It was easy to see how much the visit meant to the locals. The team presentation, an event that often looks abandoned, resembled a music festival, so dense were the crowds.
And in spite of its sparse and scattered population, the roadsides in rural Sardinia were lined with people. There were parades in traditional costume, village fetes, and even the towns in the island’s beggared interior were draped in pink and effervescent with excitement.
The only disappointing part of the Grande Partenza was the absence of the injured Fabio Aru.
Sicily, too, embraced the Corsa Rosa, with the final sections of the climb to Etna’s Rifugio Giovannino Sapienza packed thick with fans, the dusty black embankments and the rims of volcanic craters resembling football ground terraces, complete with chanting, flares, and flag-waving loons.
In a place where unemployment is almost twice the national average, and where crumbling infrastructure and drastic urban poverty make it hard to believe you’re in one of the world’s biggest economies, excuses to celebrate the region are all too rare.
The stage finish in Messina, home to Vincenzo Nibali (above), was a cacophonous, heaving hot mess, and watching a mob, 10 or more deep, engulf a Bahrain-Merida car as it tried to ferry the four-time grand tour winner away to the team hotel, it was impossible not to wish for a swift return, logistics be damned.
So what if the opening days lacked a real GC punch? Etna might have been different, but the organisers can’t plan for headwinds and rider apprehension. And Blockhaus more than made up for it.
Too rarely used on the race, it’s special not just for the fact that it might be – taken in isolation – the most testing climb on this year’s route, or the fact that it was the scene of Eddy Merckx’s first grand tour stage win, but also because it’s so obviously Abruzzese.
The most iconic climb south of the Alps and the Dolomites, tucked away in the Maiella Massif, it’s rugged and unforgiving, but there are also spectacular views of the serene Adriatic below. It’s home to feral predators and not so long ago, to bands of roving brigands who resisted Italian unification and the power of the centralised state.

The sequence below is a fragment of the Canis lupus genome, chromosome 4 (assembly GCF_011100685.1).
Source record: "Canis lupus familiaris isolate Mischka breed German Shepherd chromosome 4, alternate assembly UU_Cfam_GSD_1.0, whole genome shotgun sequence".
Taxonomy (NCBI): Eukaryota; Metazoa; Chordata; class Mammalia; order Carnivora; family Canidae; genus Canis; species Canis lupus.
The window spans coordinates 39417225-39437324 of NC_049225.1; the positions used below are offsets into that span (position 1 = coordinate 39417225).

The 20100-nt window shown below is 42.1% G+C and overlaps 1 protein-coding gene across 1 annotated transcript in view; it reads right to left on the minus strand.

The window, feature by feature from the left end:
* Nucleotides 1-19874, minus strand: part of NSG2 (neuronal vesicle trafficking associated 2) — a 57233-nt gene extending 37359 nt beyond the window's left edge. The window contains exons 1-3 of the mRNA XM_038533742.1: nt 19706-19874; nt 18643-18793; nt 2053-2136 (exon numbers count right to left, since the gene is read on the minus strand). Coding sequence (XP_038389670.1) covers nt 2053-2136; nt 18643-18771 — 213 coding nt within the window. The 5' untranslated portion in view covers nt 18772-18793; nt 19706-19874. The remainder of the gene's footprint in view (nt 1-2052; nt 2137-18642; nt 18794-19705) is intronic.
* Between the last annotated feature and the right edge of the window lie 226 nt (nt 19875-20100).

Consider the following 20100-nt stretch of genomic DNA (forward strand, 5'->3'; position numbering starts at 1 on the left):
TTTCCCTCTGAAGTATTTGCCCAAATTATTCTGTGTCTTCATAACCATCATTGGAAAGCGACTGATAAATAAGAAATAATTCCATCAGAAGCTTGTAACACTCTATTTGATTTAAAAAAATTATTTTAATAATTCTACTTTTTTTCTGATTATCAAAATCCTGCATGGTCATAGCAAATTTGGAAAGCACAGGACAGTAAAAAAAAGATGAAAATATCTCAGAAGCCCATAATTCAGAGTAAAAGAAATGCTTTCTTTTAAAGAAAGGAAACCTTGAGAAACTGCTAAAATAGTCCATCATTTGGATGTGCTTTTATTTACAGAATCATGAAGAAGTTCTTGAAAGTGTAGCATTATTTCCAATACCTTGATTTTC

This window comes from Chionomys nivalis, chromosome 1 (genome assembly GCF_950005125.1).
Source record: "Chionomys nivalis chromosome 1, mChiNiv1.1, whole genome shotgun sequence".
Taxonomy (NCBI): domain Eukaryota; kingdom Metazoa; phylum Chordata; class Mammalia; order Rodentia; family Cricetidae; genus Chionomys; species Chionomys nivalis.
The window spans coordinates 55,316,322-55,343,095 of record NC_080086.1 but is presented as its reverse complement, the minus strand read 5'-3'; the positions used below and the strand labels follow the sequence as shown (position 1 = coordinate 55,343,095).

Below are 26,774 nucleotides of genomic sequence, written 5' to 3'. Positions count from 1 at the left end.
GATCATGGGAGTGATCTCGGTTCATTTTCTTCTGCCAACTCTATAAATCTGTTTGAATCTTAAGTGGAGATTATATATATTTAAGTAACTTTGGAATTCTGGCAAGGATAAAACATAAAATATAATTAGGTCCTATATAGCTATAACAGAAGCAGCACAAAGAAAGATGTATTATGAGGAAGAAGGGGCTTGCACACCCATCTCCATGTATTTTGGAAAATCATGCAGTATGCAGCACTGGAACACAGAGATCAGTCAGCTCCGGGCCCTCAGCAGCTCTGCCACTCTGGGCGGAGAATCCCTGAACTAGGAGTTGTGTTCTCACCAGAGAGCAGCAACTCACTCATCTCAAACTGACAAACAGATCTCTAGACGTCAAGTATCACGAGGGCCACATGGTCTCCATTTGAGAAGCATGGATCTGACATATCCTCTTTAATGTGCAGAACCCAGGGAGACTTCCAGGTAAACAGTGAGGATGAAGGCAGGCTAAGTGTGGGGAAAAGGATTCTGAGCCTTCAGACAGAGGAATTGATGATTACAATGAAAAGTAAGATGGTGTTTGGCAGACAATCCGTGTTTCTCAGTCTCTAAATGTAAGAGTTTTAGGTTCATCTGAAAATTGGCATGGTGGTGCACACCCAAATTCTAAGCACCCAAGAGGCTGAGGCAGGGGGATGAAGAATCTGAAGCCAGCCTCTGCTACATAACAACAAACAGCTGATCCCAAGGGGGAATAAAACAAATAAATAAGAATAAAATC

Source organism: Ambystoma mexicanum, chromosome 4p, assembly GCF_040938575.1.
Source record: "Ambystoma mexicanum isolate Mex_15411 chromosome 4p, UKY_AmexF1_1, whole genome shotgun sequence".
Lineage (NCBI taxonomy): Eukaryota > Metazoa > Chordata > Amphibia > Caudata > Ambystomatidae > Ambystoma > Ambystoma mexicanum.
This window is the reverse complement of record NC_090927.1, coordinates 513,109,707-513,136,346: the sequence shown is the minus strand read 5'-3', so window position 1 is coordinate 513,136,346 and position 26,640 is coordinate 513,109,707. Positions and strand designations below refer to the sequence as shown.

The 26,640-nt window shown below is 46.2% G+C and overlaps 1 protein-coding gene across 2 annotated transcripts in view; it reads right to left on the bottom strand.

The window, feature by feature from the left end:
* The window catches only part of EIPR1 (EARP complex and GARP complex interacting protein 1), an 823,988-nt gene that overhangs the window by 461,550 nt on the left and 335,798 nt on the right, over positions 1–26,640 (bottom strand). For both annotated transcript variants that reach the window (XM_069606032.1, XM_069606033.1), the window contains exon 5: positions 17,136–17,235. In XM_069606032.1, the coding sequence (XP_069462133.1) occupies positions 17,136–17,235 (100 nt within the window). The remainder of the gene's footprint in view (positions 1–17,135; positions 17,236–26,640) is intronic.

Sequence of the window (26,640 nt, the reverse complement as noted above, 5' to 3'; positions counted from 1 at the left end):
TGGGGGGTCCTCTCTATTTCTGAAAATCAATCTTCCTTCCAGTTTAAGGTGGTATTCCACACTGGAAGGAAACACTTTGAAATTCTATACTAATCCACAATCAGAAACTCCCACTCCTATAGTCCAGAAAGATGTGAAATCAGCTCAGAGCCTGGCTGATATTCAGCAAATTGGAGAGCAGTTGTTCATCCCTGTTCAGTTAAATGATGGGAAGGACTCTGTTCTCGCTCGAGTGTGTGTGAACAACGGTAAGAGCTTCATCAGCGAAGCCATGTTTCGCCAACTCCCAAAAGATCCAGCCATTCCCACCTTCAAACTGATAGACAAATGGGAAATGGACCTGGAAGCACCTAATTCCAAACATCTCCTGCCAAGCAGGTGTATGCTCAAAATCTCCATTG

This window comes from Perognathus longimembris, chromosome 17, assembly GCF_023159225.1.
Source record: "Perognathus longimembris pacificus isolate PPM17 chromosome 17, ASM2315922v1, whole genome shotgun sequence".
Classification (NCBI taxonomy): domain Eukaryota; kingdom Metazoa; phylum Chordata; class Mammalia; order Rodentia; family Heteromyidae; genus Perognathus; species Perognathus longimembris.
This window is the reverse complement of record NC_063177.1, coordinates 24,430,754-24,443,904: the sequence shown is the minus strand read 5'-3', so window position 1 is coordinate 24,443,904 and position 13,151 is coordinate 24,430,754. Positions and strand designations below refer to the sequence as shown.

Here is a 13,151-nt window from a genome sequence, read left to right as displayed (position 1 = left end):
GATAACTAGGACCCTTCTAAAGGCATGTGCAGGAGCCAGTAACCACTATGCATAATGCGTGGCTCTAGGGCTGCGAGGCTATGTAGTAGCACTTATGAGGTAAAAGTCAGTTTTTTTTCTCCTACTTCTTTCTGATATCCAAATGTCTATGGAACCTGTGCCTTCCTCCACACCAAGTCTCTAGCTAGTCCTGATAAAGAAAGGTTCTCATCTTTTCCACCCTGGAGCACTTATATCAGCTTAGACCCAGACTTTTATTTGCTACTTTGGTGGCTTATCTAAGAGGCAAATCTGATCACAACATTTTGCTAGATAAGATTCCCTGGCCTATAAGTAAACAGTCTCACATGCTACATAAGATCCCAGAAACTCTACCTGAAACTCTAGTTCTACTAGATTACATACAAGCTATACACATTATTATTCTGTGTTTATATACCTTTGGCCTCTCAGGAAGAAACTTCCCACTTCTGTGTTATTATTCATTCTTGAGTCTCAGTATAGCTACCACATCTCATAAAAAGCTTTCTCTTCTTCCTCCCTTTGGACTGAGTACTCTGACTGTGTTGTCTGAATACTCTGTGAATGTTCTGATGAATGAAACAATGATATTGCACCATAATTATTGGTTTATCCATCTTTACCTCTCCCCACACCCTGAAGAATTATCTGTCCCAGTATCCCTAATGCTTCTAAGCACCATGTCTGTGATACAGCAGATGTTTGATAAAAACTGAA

It provided a reminder that Italian cycling is about more than just a handful of northern switchbacks – and gave Quintana (below) the perfect opportunity to lay down a marker and build some kind of bulwark against the coming assaults from his rivals.
With so many GC hopefuls taking part this year, the early Mexican – Italian? – stand-off was inevitable. It’s a route that has everyone guessing, and we should be thankful of that.
It could suit Tom Dumoulin, the tall, powerful time triallist, as much as it suits the diminutive pure climber Nairo Quintana. And with so many tight, technical descents to come in the final week, you’d be foolish to discount Nibali, the best bike racer in the Giro pack this year.
There were grumbles. It would be strange if there weren’t some moans – cycling is surely the world’s pre-eminent sport when it comes to complaining – but who among the drone of dissenting voices really expected Nibali, Quintana et al. to be raging right from the off in Alghero?
No, good things come to those who wait, and a grand tour isn’t some miserable microwave meal to be scoffed quickly with one hand, while the other grubby paw is let loose on social media.
It’s a celebratory banquet, and we’re just getting to the tastiest parts of the menu. And the best part of it all? The coming treats are still a complete surprise.
Colin O’Brien is a freelance journalist based in Rome. His book, Giro d’Italia: The Story of the World’s Most Beautiful Bike Race, is out now.